Only one woman, a 47-year-old grandmother, escaped from the church. Taking advantage of a cloud of smoke, she hid behind the main altar where she found a ladder that had been left there for the purpose of lighting the candles on the altar. Madame Marguerite Rouffanche, the lone survivor of the massacre in the church, managed to escape by using the ladder to climb up to a broken window behind the altar, then leaping out of the window, which was 9 feet from the ground. Although hit by machine gun fire and wounded 4 times in the legs and once in the shoulder, she was able to crawl to the garden behind the presbytery where she hid among the rows of peas until she was rescued, 24 hours later, at 5 p.m. the next day, and taken to the hospital in Limoges where she was admitted under an assumed name. It took a full year for her to recover from her wounds. In 1953, she testified before a French military tribunal in Bordeaux about the massacre of the women and children in the church.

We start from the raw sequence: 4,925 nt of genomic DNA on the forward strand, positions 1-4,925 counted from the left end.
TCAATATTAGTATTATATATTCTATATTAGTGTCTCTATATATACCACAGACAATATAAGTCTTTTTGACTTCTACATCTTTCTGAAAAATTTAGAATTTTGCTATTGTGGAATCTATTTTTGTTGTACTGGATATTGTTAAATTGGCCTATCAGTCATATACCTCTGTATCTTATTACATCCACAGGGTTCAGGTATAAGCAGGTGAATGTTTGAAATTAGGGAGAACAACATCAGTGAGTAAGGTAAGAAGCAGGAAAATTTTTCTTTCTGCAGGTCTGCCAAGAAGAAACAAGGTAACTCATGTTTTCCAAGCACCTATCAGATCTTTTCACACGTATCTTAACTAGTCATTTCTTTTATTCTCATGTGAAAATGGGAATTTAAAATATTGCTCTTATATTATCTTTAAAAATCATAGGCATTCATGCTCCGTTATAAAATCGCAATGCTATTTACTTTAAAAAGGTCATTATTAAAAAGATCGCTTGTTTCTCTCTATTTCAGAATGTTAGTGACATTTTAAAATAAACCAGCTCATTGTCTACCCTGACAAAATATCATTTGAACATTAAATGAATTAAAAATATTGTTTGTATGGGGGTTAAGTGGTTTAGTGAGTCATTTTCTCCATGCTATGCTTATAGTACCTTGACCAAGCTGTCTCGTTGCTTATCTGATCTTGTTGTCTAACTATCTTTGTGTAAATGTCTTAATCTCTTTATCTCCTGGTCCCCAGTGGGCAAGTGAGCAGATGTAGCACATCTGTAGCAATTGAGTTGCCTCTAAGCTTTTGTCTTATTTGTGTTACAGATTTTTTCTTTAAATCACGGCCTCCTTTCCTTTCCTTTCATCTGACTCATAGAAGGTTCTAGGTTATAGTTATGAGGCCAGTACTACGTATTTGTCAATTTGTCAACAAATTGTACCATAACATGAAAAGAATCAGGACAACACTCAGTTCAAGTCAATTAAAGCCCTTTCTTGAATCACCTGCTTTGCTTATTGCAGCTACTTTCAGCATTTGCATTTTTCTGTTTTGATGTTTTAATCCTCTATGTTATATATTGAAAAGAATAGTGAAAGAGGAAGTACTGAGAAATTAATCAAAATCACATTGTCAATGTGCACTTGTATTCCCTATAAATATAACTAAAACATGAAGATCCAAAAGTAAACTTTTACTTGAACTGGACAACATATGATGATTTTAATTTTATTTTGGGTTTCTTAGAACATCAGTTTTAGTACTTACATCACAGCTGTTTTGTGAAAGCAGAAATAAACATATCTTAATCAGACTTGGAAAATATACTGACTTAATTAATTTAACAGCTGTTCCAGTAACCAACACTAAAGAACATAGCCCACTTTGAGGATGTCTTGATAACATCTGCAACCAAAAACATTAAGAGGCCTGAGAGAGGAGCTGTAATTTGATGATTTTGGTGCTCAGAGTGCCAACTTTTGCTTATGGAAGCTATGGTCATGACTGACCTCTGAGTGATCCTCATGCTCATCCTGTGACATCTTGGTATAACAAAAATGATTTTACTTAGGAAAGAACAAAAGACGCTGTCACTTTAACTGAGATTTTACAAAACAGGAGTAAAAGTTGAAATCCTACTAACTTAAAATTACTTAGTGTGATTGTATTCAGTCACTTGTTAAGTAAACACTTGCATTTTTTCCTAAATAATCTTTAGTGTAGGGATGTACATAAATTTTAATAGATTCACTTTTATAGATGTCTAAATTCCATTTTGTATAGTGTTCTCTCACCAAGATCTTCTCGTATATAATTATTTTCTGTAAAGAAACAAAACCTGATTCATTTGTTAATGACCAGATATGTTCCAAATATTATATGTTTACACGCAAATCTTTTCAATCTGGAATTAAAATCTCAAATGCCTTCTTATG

After the war, the village received a citation from the Nation of France, which reads as follows:

"The methodical rounding up, the deliberate massacre of these 700 men, women and children, the systematic destruction of these 328 buildings, is the archetypal example of a French community that suffered under barbarism. A motiveless crime, an unthinking cruelty which did nothing but lift the patriotic fervour of the French people, stiffen their desire for liberation, and add to, if possible, the dishonour of Germany and the disgust it engendered."

The "fateful day" of the massacre was a Saturday. The villagers were looking forward to the Sunday Mass the next day, which was to be the First Communion day for some of the children. As I mentioned in the beginning of this article the 10th of June was also the date of the German destruction of the town of Lidice, two years earlier, in what is now the Czech Republic. At the trial of the perpetrators in 1953, the survivors of Lidice were invited to witness the proceedings, along with the survivors of Oradour-sur-Glane.

Oui, je me souviens...
Brantigny